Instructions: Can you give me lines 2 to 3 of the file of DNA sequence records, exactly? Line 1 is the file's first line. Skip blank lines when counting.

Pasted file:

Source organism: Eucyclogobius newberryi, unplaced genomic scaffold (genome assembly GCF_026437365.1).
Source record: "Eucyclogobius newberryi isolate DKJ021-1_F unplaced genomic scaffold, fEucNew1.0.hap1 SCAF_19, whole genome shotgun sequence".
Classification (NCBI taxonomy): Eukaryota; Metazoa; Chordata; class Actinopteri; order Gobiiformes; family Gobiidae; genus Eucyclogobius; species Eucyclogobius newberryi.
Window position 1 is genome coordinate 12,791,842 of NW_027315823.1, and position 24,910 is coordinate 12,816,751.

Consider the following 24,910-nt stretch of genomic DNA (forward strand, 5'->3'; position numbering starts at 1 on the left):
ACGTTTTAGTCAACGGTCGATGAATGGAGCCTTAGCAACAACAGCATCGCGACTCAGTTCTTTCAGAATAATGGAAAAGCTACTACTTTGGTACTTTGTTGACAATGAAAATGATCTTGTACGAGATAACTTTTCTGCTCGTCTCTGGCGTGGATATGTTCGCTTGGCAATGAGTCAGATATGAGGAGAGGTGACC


Source record: "Eucyclogobius newberryi isolate DKJ021-1_F unplaced genomic scaffold, fEucNew1.0.hap1 SCAF_19, whole genome shotgun sequence".
Classification (NCBI taxonomy): Eukaryota; Metazoa; Chordata; class Actinopteri; order Gobiiformes; family Gobiidae; genus Eucyclogobius; species Eucyclogobius newberryi.